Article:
ARTHIST 246A: California Dreaming: West Coast Art and Visual Culture, 1848 - present

This seminar examines art, photography, and other forms of cultural production (e.g. film, advertisements, postcards) in and about California from the middle of the 19th century to the present. It approaches California as a contested political, historical and geographical site and as a series of images and alternative "lifestyles." How have artists pictured the state's diverse landscapes, both natural and commercial, as well as its complex history of labor, immigration, ethnicity, tourism, and social division?
Last offered: Winter 2013 | UG Reqs: GER:DB-Hum

ARTHIST 246B: Pop Art (AMSTUD 246B)

A new course on the history and meaning of Pop art in the United States and abroad. The course will feature close study of paintings, photographs, and prints at the Cantor Art Center. The course will be given in the Denning Family Resource Room, located in The Anderson Collection building. If you have any questions regarding the location, please contact Linda Esquivel at lindae@stanford.edu.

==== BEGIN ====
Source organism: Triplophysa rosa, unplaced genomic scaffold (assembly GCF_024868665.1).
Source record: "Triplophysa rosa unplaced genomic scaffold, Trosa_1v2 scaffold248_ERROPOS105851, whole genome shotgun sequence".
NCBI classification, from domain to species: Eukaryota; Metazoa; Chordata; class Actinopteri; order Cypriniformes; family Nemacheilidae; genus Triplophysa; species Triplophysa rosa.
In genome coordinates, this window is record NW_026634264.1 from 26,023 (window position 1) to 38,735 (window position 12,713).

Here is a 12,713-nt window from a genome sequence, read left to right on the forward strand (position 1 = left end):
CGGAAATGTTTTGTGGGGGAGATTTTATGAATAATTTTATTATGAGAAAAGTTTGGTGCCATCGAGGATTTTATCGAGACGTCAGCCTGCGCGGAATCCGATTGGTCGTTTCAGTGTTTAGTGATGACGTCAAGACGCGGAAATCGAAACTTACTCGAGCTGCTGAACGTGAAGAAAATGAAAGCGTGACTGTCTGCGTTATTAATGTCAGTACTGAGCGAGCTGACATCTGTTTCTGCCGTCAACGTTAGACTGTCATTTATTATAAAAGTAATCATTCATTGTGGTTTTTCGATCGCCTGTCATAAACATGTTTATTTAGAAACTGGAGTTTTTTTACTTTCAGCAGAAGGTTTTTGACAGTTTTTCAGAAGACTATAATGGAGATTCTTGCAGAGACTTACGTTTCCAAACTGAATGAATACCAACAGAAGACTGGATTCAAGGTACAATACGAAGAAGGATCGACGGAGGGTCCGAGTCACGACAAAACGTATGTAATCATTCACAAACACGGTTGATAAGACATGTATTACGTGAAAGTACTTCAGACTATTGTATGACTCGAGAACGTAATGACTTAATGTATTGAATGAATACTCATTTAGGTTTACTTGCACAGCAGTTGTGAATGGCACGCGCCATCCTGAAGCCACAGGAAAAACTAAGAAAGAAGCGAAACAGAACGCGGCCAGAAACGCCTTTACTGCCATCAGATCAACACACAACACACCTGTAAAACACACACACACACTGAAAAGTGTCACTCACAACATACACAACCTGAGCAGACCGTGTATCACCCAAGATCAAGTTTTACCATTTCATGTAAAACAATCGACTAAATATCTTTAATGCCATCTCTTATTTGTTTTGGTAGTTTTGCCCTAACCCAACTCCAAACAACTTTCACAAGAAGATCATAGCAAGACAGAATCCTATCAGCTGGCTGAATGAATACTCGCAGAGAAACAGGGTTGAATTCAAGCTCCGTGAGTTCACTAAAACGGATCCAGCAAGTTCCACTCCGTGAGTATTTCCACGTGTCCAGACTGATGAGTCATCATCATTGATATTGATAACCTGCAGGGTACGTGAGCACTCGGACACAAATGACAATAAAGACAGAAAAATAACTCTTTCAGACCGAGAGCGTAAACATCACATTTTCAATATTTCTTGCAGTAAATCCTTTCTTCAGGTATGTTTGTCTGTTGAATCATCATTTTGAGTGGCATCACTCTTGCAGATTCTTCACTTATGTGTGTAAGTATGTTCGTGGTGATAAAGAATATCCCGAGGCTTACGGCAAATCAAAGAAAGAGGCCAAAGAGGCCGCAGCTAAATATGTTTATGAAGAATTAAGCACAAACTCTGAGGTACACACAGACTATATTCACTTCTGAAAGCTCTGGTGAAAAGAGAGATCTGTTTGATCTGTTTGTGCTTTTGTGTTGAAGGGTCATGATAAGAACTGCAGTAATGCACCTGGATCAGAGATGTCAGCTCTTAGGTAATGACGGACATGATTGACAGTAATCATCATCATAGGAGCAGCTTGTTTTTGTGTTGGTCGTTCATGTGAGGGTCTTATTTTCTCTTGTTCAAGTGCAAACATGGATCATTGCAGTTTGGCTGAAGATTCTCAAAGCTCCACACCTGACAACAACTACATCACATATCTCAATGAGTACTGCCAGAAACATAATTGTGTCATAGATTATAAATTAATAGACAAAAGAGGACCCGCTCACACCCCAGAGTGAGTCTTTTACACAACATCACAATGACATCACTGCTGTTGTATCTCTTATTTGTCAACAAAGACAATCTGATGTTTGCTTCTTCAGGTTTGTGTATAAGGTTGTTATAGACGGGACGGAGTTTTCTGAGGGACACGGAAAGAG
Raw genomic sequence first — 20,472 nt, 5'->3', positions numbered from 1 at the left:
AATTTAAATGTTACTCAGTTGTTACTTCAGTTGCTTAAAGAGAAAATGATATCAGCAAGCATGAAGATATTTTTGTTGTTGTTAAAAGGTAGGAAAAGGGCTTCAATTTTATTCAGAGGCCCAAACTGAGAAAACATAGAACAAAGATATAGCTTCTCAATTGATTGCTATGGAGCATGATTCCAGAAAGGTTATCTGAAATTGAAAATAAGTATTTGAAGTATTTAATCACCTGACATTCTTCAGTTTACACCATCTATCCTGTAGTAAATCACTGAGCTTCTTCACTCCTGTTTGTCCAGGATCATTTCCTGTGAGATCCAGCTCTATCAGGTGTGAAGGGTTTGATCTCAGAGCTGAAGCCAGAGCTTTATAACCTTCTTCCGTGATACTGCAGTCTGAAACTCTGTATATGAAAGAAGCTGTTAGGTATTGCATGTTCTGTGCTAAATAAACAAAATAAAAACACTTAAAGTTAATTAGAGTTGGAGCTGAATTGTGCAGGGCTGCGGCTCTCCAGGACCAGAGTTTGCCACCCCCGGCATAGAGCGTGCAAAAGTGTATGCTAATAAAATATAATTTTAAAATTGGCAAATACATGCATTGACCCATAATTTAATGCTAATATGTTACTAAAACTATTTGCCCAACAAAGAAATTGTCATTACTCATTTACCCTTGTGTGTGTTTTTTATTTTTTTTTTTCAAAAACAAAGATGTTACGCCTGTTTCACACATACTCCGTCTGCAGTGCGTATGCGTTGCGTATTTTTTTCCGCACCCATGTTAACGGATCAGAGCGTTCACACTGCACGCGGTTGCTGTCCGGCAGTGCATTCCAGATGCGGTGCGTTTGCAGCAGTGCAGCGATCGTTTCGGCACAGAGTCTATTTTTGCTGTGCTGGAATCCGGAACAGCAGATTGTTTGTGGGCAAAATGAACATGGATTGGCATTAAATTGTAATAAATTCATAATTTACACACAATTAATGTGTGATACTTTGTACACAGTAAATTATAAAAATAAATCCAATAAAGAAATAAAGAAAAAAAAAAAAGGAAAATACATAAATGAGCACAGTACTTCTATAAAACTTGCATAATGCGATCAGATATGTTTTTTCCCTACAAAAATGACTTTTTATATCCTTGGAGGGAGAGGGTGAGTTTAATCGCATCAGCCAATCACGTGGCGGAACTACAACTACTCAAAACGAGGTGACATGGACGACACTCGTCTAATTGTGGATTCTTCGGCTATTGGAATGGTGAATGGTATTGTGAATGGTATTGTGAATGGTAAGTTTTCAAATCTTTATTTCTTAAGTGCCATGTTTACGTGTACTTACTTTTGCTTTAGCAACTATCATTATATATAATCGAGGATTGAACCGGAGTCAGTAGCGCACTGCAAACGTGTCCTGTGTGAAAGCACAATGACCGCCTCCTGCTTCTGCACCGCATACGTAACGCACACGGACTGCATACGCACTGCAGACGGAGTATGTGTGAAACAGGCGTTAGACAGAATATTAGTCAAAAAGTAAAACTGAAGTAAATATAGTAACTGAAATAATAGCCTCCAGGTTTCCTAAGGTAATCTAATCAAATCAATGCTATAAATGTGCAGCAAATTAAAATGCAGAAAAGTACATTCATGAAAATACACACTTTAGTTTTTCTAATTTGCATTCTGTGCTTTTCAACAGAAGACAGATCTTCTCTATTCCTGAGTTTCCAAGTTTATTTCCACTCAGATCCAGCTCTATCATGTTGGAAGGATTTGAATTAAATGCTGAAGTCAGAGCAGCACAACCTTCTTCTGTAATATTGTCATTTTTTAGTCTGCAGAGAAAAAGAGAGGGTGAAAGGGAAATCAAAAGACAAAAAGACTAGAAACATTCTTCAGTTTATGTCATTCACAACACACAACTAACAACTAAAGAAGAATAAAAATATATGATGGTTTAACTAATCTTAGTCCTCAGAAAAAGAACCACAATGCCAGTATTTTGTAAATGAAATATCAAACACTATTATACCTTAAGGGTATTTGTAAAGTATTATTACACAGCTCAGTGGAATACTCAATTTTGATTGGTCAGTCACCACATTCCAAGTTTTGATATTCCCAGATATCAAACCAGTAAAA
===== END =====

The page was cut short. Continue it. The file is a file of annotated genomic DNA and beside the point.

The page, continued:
Last offered: Spring 2015

ARTHIST 246N: Pacific Dreams: Art in California

This course will explore the rich history of art in California from 1850-present. From Chiura Obata¿s exquisite views of Yosemite to ASCO¿s urgent political performances in the streets of Los Angeles, artists have engaged California¿s landscape, history, and diverse populations in myriad ways. Topics of study will include art in San Francisco Chinatown, Hollywood and contemporary art, psychedelia and the counterculture, African American performance and Afrofuturism, and punk rock in Los Angeles. Special attention will be paid to issues of immigration, race, and ethnicity in California. The course will include multiple museum visits and trips to important artistic sites in the Bay Area.
Last offered: Winter 2019